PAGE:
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Review by Sharlee Merner Bradley

May 2008

Traducciones de contratos inglés-español español-inglés. Tomo II. By Liliana Bernardita Mariotto. 2nd edition, 2008. 346 pages.
ISBN: 978 987 05 4063 2

This new volume updates Contratos Civiles y Comerciales II, published in 1996.
I cannot recommend this volume too highly to those who translate contracts to or from Spanish.

In addition to translations updated from the earlier edition and a thousand-word contextual glossary, the author has provided the Spanish<-->English legal translator with several valuable tools:
o a brief contrast and explanation in both languages of certain concepts associated with contracts, such as the two legal systems (the law of Argentina representing the Spanish system), notary public, types of corporations, shares and stocks, power of attorney, and agency.
o An index of translator’s notes, practical references to Plain Language and Lenguaje Claro with translation solutions.
o A good bibliography for translators beginning to collect their own reference works.

In Tomo II as in Tomo I, the author has improved usability by placing the source and target texts on opposite pages. She has retranslated, revised and corrected the texts to bring them up to date.

Some topics I have found particularly useful, such as the following corporate documents: acta de constitución (y estatuto), contrato de sociedad, and carta de intención. A good way to determine whether this volume will be useful to you is to look over the table of contents.

Importance of context
Here are several examples demonstrating how much context influences the translation:
asamblea ordinaria can be "annual meeting" of stockholders (p. 92)
reunión ordinaria "regular meeting"of the board of directors (p.100)
asamblea extraordinaria would be a "special meeting" (p. 92)
con derecho a voto can be "voting " (p. 94) or "entitled to vote" (p. 94)
otorgado con mi firma = "given under my signature" (p.121)
otorgado ante = "sealed and delivered in the presence of" (p. 178)
otorgado a + date = "executed on" (p. 83)
Prosecretario de = "Assistant Secretary of” (p. 121); a translation of this term is not easily found elsewhere.

Translator's notes by the author
Placed at the end of each contract, these include variant translations and explanations of terms that are untranslatable because the concept does not exist in the target system. For the latter, plain language equivalents are included.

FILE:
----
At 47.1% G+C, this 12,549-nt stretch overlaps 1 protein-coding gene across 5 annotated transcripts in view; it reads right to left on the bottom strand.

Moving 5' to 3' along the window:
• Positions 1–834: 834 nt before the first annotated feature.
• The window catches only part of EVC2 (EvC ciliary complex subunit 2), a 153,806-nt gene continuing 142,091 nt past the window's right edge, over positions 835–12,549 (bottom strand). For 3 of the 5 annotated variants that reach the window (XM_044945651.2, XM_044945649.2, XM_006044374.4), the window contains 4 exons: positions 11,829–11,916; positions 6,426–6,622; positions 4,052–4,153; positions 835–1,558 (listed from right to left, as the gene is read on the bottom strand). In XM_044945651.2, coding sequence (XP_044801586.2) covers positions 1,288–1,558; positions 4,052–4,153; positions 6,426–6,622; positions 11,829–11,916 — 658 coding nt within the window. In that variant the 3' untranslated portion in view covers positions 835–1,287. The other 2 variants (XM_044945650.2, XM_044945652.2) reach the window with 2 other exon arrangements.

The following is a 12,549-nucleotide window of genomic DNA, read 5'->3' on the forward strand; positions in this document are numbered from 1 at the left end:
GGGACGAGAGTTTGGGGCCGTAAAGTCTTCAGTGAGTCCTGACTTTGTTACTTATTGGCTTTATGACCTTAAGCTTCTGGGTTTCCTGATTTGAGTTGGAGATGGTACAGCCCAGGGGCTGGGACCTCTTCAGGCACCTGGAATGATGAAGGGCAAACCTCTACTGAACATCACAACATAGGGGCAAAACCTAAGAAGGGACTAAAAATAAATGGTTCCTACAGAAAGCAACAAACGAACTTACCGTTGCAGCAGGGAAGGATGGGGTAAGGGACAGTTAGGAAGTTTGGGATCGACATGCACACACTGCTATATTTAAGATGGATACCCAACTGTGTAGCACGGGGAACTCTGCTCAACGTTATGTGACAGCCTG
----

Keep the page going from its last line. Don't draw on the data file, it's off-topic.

I was pleased to note that in the English translations the author uses the masculine pronoun to include the feminine gender as well. This is, of course, a personal choice, up to the translator or the client.

In translating the articles of a certain type of business organization in Argentina that does not exist in the U.S. (p. 301), the original term is retained with an explanatory footnote. A sociedad de capital e industria, with the abbreviation SCI after the company name, is "a type of limited partnership in which one or more partners invest money and are personally liable for partnership debts, and one or more partners invest services and are personally liable only [up] to the extent of undistributed partnership profits." This original definition from Contratos II is the one used in Tom West's Spanish-English Dictionary of Law and Business, indispensable to all Spanish and English legal translators.

In a Revocación de Poder from Venezuela (p. 336), a translator might be at a loss as to the best translation of the opening words, Primer Testimonio. When we look at the English translation on the opposite page, we find "First Certified Copy." At the end of the document, the author translates copia simple as "informal copy," seemingly in contradiction. West's "uncertified copy" or "plain photocopy" do not fit here either, since we are dealing with a first certified copy.

To the excellent bibliography the author has compiled I would like to add, for those who translate into English, William C. Burton's Legal Thesaurus, now in its fourth edition. It is useful for suggesting related ideas to a translator searching for the mot juste.

Don't be put off by the occasional British spelling found in the author's text; changes into U.S. English are easy enough, for example, speaking of notaries: "requirements for practising…" (p. 43).

Overall evaluation
The copy reviewed was impossibly difficult to consult as there was no way to keep the book open. The author assured me that the version now on the market comes in a sewn binding, so you can purchase this book with the assurance that you won't need three hands.

Sharlee Merner Bradley has a doctorate in romance lexicography and has translated for the United Nations. She is a freelance translator of French and Spanish into English, and is secretary of ATA's Dictionary Review Committee. Contact: